Why white people are so colorful!

Another day, and another genome-wide association study. Genetic determinants of hair, eye and skin pigmentation in Europeans:

...We carried out a genome-wide association scan for variants associated with hair and eye pigmentation, skin sensitivity to sun and freckling among 2,986 Icelanders. We then tested the most closely associated SNPs from six regions--four not previously implicated in the normal variation of human pigmentation--and replicated their association in a second sample of 2,718 Icelanders and a sample of 1,214 Dutch. The SNPs from all six regions met the criteria for genome-wide significance. A variant in SLC24A4 is associated with eye and hair color, a variant near KITLG is associated with hair color, two coding variants in TYR are associated with eye color and freckles, and a variant on 6p25.3 is associated with freckles. The fifth region provided refinements to a previously reported association in OCA2, and the sixth encompasses previously described variants in MC1R.

i-a2c10b845ae4fb2e8df0888063dd0914-angie.jpgA methodological point which they acknowledge: their assessments of phenotype were rather subjective and contingent upon self-reporting. When it comes to eye, and to a lesser extent hair, color think this is not that big of a deal, but I think that there are probably going to be serious issues in subjective self-reporting of skin color in an already fair complected population. I would bet that that is one reason they didn't find an association with skin color on some of the SNPs.

They basically confirmed the OCA2 finding in regards to it being the main determinant of blue vs. brown eyes. Additionally, there are other loci of smaller effect, primarily TYR. I was surprised that they noted that several SNPs seem to distinguish more strongly between blue and green eye colors than between either and brown. I now think binning phenotypes into blue vs. non-blue or light vs. dark might miss some serious genetic action.

While the association of eye color with a few large loci of major effect seems supported by this study, the results for hair color seem are complicated and equivocal. Not when it comes to red hair of course, MC1R loss-of-function mutations which turn off brown pigment production & up-regulate red-yellow pigment have long been known. But I was more curious about the blonde vs. brown hair color variation. The signals they picked up in this study were numerous and I haven't really teased them apart in my head yet, but, it seems to highlight why an equivalent of the OCA2 findings haven't popped up for explaining the prevalence of blond hair. Just not that simple.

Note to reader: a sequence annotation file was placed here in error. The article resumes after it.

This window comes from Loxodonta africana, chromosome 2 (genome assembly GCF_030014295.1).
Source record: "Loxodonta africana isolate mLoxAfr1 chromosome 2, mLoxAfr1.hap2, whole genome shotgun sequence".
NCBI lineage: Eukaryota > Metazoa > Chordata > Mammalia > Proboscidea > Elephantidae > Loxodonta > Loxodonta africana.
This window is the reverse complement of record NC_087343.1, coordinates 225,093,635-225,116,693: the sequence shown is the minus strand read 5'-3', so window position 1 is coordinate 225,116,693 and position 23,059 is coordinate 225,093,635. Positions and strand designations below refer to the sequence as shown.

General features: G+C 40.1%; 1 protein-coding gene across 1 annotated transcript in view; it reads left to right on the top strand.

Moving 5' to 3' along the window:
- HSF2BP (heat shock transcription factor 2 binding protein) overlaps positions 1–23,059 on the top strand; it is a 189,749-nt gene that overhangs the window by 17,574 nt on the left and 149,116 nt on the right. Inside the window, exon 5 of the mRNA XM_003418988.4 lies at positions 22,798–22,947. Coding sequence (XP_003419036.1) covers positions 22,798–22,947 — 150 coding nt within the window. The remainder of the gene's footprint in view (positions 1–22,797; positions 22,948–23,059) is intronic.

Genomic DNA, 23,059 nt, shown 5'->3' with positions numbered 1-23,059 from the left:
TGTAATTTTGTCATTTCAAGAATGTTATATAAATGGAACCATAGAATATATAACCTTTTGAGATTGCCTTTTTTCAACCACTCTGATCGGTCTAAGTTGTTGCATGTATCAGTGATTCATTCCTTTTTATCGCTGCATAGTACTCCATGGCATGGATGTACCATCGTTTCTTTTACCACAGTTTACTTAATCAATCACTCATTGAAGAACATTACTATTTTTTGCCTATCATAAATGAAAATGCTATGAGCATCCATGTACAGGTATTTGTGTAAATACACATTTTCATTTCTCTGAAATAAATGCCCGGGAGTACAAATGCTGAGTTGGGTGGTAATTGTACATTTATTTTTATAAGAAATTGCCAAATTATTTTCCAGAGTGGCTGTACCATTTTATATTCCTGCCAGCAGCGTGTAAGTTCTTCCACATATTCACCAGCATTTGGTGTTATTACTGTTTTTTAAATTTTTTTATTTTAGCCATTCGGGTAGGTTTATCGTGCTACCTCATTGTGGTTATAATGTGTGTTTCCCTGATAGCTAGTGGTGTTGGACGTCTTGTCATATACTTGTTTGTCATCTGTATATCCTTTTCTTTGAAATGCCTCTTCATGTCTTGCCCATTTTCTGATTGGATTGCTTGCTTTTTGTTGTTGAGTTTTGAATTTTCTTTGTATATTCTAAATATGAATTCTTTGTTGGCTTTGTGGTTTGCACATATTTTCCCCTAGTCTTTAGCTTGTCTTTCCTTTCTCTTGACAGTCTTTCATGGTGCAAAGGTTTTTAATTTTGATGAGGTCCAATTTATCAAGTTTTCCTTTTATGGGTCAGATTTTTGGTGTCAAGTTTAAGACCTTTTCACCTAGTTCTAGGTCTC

Finally, another story here is pleiotropy. The association of the red hair associated SNPs on MC1R with freckles, very fair skin and UV sensitivity has long been known, but this paper points to multiple other SNPs which have multi-pronged affects. Interestingly, one SNP, A allele of rs1540771, is reported to be associated with UV skin sensitivity and brown hair! This might be a spurious finding, but suggests that a SNP doesn't have to have the same direction of effect globally in terms of pigmentation (i.e., the implication is that the SNP might increase or maintain hair pigmentation and decrease skin pigmentation). As some of you might know I'm fascinated by the phenomenon of very dark skinned blondes in Melanesia; so this sort of genetic process whereby a SNP can have countervailing tendencies in different regions of the body might explain some of that. In any case, I do suspect that a substantial, though not all, of the eye and hair color variation might have a link to selection for fair skin.

Addendum: So what's up with all the moderate minor allele frequencies? If selection is at work how come it hasn't fixed? A form of balancing selection? Or perhaps the selective sweep is still running through the population....


More like this

Richard Sturm in Human Molecular Genetics has a really good review of the current state of pigmentation genetics, with a human centric focus: The genetic basis underlying normal variation in the pigmentary traits of skin, hair and eye colour has been the subject of intense research directed at…